Shinmachi ("New Quarters": 新町) was Osaka's official licensed pleasure quarter. Both it and the Shimanouchi (lit., "inside the island": 島の内) unlicensed district to the southwest hosted nerimono sugata (costume parades: ねり物姿) featuring waitresses, geisha, and courtesans performing skits or pantomimes about well-known figures from contemporary society, theater, history, and legend. In this colorful pageant, the women were often accompanied by decorative floats carrying musicians and dancers.
Prints depicting women of the nerimono represent an important exception to the tenacious focus on kabuki for which kamigata-e are known. These visual records of participants in the parades offer glimpses into alternative entertainments beyond the kabuki and puppet theaters, and clues regarding what the citizens of nineteenth-century Osaka found fascinating and enjoyable. The nerimono were large-scale fantasies within a special world of asobi (play or amusement: 遊) where pleasure women, geishas, teahouse waitresses, musicians, actors, theater patrons, and bon vivants eagerly sought escape from everyday life.
Shigenobu was the son-in-law and then adopted son of the Edo master Katsushika Hokusai — see Yanagawa Shigenobu. His work in surimono (privately issued specialty prints) with the brilliant Osaka-based woodcarver, printer, and designer Tani Seikô are counted among the glories of ukiyo-e printmaking. Shigenobu was active in Osaka from 1822 to 1825.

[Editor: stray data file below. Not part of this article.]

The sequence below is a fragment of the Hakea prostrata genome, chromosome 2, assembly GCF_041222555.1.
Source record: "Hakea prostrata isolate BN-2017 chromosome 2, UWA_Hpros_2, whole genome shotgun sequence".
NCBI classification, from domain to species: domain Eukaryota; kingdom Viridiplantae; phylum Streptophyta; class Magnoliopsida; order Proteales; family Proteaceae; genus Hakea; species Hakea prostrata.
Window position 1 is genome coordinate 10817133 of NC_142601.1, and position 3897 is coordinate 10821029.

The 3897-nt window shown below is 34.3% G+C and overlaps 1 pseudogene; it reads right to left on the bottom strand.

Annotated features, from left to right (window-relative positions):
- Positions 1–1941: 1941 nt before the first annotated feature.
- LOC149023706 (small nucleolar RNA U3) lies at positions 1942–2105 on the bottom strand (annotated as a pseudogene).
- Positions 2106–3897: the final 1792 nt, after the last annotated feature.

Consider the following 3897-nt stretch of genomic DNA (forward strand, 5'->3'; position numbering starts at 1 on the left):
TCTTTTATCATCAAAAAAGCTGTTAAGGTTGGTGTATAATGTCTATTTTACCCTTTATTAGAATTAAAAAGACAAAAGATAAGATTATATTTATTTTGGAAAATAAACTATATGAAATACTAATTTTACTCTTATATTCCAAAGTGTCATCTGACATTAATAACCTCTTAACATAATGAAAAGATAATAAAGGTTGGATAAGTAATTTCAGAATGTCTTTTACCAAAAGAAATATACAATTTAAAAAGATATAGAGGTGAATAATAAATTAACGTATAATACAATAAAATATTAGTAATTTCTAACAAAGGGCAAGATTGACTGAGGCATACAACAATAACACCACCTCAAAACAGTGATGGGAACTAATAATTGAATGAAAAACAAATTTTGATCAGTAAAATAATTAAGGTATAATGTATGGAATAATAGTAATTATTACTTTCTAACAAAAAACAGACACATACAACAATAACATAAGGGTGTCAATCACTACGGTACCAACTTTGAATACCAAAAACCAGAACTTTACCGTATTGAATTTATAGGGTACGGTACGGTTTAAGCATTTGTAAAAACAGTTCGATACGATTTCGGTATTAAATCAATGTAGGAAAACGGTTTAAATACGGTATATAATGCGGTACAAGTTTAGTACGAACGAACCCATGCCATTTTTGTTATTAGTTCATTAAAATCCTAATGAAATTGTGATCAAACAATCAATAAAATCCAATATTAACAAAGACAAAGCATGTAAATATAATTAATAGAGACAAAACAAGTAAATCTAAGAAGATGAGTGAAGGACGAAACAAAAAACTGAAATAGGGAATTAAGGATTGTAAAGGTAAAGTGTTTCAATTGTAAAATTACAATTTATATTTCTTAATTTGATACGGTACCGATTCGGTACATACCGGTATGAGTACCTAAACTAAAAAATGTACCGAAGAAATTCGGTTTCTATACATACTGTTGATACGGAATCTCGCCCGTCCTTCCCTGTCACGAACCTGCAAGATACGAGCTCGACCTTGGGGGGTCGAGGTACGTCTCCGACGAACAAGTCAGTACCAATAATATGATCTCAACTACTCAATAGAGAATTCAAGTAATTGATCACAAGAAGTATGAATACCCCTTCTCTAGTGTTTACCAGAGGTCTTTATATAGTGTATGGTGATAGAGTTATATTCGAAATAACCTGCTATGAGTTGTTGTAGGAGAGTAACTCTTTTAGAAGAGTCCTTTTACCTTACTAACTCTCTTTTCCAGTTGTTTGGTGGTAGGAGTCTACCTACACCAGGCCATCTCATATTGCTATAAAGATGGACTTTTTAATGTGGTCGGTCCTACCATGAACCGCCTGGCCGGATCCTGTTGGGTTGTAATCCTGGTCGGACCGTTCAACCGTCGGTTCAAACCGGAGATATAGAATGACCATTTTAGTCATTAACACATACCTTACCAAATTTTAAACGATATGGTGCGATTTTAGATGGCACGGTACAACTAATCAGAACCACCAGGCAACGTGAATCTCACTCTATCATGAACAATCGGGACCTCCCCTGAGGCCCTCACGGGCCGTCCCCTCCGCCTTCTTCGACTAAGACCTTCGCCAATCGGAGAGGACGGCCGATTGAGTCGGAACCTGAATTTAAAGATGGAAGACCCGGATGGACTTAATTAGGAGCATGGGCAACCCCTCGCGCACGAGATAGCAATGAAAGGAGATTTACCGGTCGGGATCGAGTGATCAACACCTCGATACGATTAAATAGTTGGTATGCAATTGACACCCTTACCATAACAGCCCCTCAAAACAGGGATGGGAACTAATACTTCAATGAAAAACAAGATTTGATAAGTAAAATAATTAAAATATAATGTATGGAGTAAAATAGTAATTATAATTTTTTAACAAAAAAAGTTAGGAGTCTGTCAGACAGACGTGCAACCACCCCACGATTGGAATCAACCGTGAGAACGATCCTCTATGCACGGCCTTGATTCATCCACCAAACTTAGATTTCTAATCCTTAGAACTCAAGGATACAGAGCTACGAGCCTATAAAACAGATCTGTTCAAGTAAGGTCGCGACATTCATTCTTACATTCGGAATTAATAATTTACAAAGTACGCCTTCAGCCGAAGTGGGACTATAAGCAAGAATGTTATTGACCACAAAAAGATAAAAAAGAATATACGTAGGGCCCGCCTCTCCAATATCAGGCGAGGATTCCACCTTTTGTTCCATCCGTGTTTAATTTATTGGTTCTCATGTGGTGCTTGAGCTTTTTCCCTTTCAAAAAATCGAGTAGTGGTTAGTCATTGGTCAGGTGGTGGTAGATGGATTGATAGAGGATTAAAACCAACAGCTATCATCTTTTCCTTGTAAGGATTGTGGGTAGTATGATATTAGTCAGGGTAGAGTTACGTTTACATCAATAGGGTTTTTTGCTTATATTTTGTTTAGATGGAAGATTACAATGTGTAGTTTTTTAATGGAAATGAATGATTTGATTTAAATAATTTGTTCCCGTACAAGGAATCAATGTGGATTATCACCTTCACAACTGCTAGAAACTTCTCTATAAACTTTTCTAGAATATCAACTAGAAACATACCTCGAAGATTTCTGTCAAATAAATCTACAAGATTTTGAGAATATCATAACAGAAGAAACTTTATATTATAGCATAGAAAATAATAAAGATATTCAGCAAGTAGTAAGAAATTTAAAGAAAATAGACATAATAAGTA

Dressed in Tang-period costume, Hatsuhanadayû performs a genjôraku (還城楽), a type of bugaku (舞楽) or court dance. A related term is gagaku (雅楽), which means "elegant music" and refers to an entertainment that includes both bugaku dance and orchestral music (kangengaku 管絃楽) handed down over the centuries by professional court musicians and preserved today by musicians belonging to the Imperial Household Agency in Tokyo.
Genjôraku or ''finding-a-snake music'' is an elegantly attired solo dance. It is said to refer to the practice in Central Asia of eating snakes for medicinal purposes. The dance begins with the hunting of the snake and, after an attendant has brought out a long coil representing a reptile, the dancer examines and manipulates it while picking up speed and intensity in a mesmerizing whirl of movement. Genjôraku is accompanied by Korean-originated music, komagaku (高麗楽), which uses no plucked-string instruments, only winds and percussion. Evidence of a distant Indian influence can also be found, which may be traced to an ancient Vedic folktale. Specifically, the melody accompanying the genjôraku dance is considered capable of casting a spell upon a snake and thereby exorcising it. In keeping with the dance, Hatsuhanadayû holds a small coiled snake in her left hand.
As Shigenobu was an Edo artist visiting Osaka, he chose to sign as Tôto Yanagawa Shigenobu (東都柳川重信), with the Tôto prefix meaning "Eastern," signifying Edo in eastern Japan. This print is from an important series of at least 14 portraits that Shigenobu designed for the parade in 1822 (the series title is written in the pink cartouche at the upper right). It is with this series that Shigenobu premiered the ôban nishiki-e bijin-ga in Kamigata.
Sheets from this series are very difficult to find in good condition. Most surviving impressions have faded color in the large uchiwa (rigid fan: 團扇 or 団扇), thus losing the inscriptions printed in reserve. Our impression, however, retains enough of the fan color to make the inscriptions legible. The yellow background across the entire sheet is also particularly strong. Furthermore, prints of beautiful women (bijin-ga) in any style are uncommon in kamigata-e, making this a highly desirable print.
Impressions exist in the Museum of Fine Arts, Boston; British Museum; Waseda University, Tokyo; and Konan Women's University, Kobe.
References: WAS-IV , no. 661; WKN (Nakade), no. 125; KNZ, no. 504